The European Commission revised its forecast for U.K. GDP growth to 1.5% for 2017 from 1.8% predicted earlier. Moreover, the commission expects GDP growth to fall to 1.3% in 2018 and 1.1% in 2019, as mounting concerns related to a hard Brexit weigh on the economic prospects of the region.
In the third quarter, U.K.’s GDP grew 0.4% sequentially and 1.5% year over year. Although this reflects a slight increase from 0.3% sequential growth in the second quarter, the rate of improvement has been dismal since Brexit and lags the overall Euro zone. The Commission increased its forecast for Euro zone growth to 2.2% in 2017 from its previous estimate of 1.7%.
U.K. consumer price index increased 3% year over year in September compared with 2.9% in August, per data released by the Office for National Statistics.
Earlier this month, Bank of England (BOE) hiked its benchmark interest rate by 25 basis points to 0.5%. Despite relatively weak growth, this is the first time that the central bank has hiked the interest rate for since July 2007 in order to curb inflation.
The British economy has been suffering since the Brexit referendum as a falling sterling has made imports costlier and compounded consumer woes. Moreover, wages in the United Kingdom are not increasing as fast as inflation. It grew 2.4% in October, as a result of which consumers are witnessing a rise in costs in real terms. This, in turn, is weighing on consumer spending in the U.K, one of the factors cited by the commission behind the weaker GDP growth expectations.
Central Bank Estimates Differ
The Commission also expects weak investment growth in the future, as companies seek other investment options in order to avoid uncertainty. Moreover, the contribution of exports to GDP growth has been weak despite the fall in sterling.
The projections of the Commission are similar to that of the Organization for Economic Cooperation and Development (OECD). OECD expects U.K. GDP to grow 1.6% this year and 1% in 2018. The Bank of England expects GDP to grow 1.6% in 2017 and 2018 before increasing to 1.9% in 2019.
The primary reason for this difference is that the central bank is pricing in a smooth Brexit deal, while the OECD expects issues in trade agreements that may adversely impact growth.
Let us now discuss a few currency hedged ETFs providing exposure to the United Kingdom (see all European Equity ETFs here).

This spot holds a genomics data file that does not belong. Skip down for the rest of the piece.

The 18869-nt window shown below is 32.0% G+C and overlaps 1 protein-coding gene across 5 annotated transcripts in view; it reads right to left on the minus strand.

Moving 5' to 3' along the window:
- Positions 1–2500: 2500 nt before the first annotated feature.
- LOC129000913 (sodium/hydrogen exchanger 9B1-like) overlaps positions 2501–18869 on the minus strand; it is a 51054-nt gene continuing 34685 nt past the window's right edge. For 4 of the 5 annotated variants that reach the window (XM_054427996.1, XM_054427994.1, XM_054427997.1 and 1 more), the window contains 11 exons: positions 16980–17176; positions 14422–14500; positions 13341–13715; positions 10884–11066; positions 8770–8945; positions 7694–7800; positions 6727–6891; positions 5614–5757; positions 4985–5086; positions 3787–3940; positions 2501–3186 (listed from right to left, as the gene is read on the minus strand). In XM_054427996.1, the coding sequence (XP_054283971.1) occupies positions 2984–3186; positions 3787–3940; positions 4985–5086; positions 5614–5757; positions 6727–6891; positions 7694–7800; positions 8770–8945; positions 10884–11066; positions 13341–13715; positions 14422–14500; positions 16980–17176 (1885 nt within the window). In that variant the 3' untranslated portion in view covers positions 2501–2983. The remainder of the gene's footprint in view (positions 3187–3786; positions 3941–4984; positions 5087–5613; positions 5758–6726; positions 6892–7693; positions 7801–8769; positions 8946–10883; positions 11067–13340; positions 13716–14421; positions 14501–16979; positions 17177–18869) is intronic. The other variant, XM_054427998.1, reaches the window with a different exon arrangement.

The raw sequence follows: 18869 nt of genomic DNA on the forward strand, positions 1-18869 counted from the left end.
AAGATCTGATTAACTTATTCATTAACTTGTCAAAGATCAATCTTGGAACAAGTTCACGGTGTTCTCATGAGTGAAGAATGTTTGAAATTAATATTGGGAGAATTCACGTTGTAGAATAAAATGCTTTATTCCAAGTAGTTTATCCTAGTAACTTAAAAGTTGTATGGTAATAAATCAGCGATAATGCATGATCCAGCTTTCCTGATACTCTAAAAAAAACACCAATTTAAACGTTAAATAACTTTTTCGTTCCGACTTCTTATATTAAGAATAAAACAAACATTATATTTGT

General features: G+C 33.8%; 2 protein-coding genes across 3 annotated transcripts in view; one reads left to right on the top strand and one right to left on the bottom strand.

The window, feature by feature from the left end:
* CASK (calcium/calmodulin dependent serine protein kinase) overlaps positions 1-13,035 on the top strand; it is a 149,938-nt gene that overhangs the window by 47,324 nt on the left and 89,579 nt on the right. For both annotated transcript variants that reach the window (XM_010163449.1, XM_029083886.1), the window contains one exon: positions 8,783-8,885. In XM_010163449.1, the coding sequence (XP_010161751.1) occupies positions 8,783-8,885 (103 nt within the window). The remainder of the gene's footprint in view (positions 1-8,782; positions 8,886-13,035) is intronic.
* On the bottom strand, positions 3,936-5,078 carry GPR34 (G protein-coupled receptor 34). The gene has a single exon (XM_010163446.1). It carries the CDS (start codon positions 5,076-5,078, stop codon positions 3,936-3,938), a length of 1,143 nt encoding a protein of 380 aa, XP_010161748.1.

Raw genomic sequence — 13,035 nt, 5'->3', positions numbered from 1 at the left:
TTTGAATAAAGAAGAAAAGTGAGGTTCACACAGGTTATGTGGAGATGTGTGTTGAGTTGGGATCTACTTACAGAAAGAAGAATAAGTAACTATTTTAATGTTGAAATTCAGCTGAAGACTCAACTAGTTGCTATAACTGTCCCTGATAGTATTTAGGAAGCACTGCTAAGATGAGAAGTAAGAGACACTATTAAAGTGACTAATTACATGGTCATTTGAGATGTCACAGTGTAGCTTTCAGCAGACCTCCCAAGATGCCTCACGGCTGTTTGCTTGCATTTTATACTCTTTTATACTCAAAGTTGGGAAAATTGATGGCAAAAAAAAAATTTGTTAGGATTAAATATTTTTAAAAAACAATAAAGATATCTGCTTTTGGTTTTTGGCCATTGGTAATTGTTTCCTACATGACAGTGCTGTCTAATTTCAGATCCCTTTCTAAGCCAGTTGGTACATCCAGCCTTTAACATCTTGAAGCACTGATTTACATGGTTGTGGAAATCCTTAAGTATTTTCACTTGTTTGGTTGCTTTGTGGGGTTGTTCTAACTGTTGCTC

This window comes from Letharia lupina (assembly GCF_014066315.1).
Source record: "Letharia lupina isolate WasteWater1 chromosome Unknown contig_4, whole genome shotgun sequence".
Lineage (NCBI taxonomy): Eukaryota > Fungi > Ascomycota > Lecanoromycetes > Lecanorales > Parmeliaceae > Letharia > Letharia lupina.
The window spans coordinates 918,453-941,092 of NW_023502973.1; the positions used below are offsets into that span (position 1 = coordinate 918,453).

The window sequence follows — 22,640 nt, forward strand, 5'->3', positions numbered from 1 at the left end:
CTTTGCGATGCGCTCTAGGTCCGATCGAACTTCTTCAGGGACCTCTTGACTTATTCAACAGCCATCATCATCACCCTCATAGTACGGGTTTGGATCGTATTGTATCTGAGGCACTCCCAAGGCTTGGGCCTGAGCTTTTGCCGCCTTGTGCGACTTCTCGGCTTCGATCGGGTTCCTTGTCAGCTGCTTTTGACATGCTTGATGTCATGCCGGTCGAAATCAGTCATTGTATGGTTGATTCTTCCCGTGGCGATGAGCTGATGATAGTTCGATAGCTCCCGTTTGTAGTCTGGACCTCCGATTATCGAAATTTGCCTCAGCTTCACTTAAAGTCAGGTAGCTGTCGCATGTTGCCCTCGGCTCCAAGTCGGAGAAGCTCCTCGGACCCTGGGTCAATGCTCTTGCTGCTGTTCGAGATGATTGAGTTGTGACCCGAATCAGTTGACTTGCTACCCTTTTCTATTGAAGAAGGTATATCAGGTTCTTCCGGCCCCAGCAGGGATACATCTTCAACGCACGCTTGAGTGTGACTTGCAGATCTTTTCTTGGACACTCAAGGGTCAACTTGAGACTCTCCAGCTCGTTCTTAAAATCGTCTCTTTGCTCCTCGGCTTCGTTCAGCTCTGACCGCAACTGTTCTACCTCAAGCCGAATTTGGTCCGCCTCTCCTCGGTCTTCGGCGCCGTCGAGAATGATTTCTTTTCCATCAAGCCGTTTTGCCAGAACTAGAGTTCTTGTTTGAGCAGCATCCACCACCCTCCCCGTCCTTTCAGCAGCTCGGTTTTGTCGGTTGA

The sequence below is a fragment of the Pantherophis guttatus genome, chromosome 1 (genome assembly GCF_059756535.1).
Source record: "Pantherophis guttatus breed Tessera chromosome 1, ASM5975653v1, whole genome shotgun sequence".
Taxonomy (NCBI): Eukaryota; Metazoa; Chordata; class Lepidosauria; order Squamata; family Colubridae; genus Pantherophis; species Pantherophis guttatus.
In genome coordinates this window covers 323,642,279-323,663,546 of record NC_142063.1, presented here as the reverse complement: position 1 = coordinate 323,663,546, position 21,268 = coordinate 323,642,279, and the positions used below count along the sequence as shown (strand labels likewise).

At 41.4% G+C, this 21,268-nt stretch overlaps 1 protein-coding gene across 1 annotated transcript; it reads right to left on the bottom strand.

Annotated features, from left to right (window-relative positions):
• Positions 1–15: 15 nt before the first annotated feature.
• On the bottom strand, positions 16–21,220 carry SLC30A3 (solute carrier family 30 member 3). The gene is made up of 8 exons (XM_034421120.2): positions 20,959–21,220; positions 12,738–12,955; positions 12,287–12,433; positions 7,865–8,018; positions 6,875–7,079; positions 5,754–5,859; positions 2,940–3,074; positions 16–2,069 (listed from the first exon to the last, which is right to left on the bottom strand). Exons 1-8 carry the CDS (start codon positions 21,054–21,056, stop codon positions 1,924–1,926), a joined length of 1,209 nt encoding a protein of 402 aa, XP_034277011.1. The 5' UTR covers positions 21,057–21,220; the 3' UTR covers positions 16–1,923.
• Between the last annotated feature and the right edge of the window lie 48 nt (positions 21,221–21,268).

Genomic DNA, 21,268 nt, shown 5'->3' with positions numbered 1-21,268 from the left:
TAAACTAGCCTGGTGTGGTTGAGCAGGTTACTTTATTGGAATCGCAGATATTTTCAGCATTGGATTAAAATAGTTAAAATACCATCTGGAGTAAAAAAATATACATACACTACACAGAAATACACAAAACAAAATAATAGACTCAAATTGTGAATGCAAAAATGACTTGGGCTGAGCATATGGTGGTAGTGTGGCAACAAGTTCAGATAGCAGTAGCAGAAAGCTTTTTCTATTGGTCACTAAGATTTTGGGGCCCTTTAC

iShares Currency Hedged MSCI United Kingdom ETF (HEWU – Free Report)
For those looking to gain exposure to the British markets in particular, this fund is one of the most popular pure play options available. It seeks to maintain equity exposure to its un-hedged version EWU, while hedging away currency fluctuations between the dollar and the British pound.
The fund has AUM of $15.7 million and charges 49 basis points in fees per year. Financials, Consumer Staples and Energy are the top three sectors of this fund with 21.3%, 17.7% and 15.8% allocation, respectively (as of Nov 8, 2017). The top three holdings of EWU are HSBC Holdings PLC, British American Tobacco PLC and Royal Dutch Shell PLC, with 7.5%, 5.8% and 5.6% allocation, respectively (as of Nov 8, 2017). It has returned 6.5% year to date but has lost 1% in a year (as of Nov 9, 2017). HEWU currently has a Zacks ETF Rank #3 (Hold) with a Medium risk outlook.
WisdomTree United Kingdom Hedged Equity Fund (DXPS – Free Report)
This fund seeks to provide exposure to the U.K. dividend paying companies with an export tilt, while also hedging the currency risk.
The fund has AUM of $14.6 million and charges 48 basis points in fees per year. Consumer Staples, Energy and Financials are the top three sectors of this fund with 17.9%, 17.5% and 14.0% allocation, respectively (as of Nov 9, 2017). The top three holdings of the fund are Royal Dutch Shell PLC Class A, Royal Dutch Shell PLC Class B and BP PLC with 5.9%, 5.8% and 5.6% allocation, respectively (as of Nov 9, 2017). It has returned 4.2% year to date but has lost 3.5% in a year (as of Nov 9, 2017). DXPS currently has a Zacks ETF Rank #3 with a Medium risk outlook.
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